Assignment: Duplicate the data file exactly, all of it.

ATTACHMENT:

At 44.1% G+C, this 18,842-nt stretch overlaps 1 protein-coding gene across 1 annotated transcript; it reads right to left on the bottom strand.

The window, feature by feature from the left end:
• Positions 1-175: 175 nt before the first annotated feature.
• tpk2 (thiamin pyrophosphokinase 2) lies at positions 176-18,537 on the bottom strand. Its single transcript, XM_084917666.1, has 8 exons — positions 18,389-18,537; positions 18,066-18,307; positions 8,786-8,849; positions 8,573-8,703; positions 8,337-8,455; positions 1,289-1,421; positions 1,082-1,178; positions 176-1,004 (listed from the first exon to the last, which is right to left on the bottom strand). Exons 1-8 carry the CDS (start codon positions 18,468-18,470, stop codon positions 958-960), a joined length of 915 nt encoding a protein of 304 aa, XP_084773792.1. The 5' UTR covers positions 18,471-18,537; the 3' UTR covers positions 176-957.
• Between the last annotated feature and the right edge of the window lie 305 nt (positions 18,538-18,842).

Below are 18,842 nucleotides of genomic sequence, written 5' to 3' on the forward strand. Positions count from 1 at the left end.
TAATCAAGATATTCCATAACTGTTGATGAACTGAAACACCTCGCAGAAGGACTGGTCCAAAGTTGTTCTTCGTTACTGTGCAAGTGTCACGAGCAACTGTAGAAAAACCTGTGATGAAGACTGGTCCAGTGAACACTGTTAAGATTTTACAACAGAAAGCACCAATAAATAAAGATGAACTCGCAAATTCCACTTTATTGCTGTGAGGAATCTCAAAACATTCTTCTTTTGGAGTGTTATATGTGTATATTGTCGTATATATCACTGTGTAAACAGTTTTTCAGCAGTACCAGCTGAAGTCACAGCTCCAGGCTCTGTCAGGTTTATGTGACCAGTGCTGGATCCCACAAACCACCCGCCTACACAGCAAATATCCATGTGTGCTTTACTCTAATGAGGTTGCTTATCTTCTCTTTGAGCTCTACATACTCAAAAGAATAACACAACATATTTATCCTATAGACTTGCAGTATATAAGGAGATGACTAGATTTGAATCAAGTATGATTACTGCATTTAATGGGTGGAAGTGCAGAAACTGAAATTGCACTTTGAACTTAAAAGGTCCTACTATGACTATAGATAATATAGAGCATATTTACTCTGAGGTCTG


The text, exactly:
At 44.1% G+C, this 18,842-nt stretch overlaps 1 protein-coding gene across 1 annotated transcript; it reads right to left on the bottom strand.

The window, feature by feature from the left end:
• Positions 1-175: 175 nt before the first annotated feature.
• tpk2 (thiamin pyrophosphokinase 2) lies at positions 176-18,537 on the bottom strand. Its single transcript, XM_084917666.1, has 8 exons — positions 18,389-18,537; positions 18,066-18,307; positions 8,786-8,849; positions 8,573-8,703; positions 8,337-8,455; positions 1,289-1,421; positions 1,082-1,178; positions 176-1,004 (listed from the first exon to the last, which is right to left on the bottom strand). Exons 1-8 carry the CDS (start codon positions 18,468-18,470, stop codon positions 958-960), a joined length of 915 nt encoding a protein of 304 aa, XP_084773792.1. The 5' UTR covers positions 18,471-18,537; the 3' UTR covers positions 176-957.
• Between the last annotated feature and the right edge of the window lie 305 nt (positions 18,538-18,842).

Below are 18,842 nucleotides of genomic sequence, written 5' to 3' on the forward strand. Positions count from 1 at the left end.
TAATCAAGATATTCCATAACTGTTGATGAACTGAAACACCTCGCAGAAGGACTGGTCCAAAGTTGTTCTTCGTTACTGTGCAAGTGTCACGAGCAACTGTAGAAAAACCTGTGATGAAGACTGGTCCAGTGAACACTGTTAAGATTTTACAACAGAAAGCACCAATAAATAAAGATGAACTCGCAAATTCCACTTTATTGCTGTGAGGAATCTCAAAACATTCTTCTTTTGGAGTGTTATATGTGTATATTGTCGTATATATCACTGTGTAAACAGTTTTTCAGCAGTACCAGCTGAAGTCACAGCTCCAGGCTCTGTCAGGTTTATGTGACCAGTGCTGGATCCCACAAACCACCCGCCTACACAGCAAATATCCATGTGTGCTTTACTCTAATGAGGTTGCTTATCTTCTCTTTGAGCTCTACATACTCAAAAGAATAACACAACATATTTATCCTATAGACTTGCAGTATATAAGGAGATGACTAGATTTGAATCAAGTATGATTACTGCATTTAATGGGTGGAAGTGCAGAAACTGAAATTGCACTTTGAACTTAAAAGGTCCTACTATGACTATAGATAATATAGAGCATATTTACTCTGAGGTCTG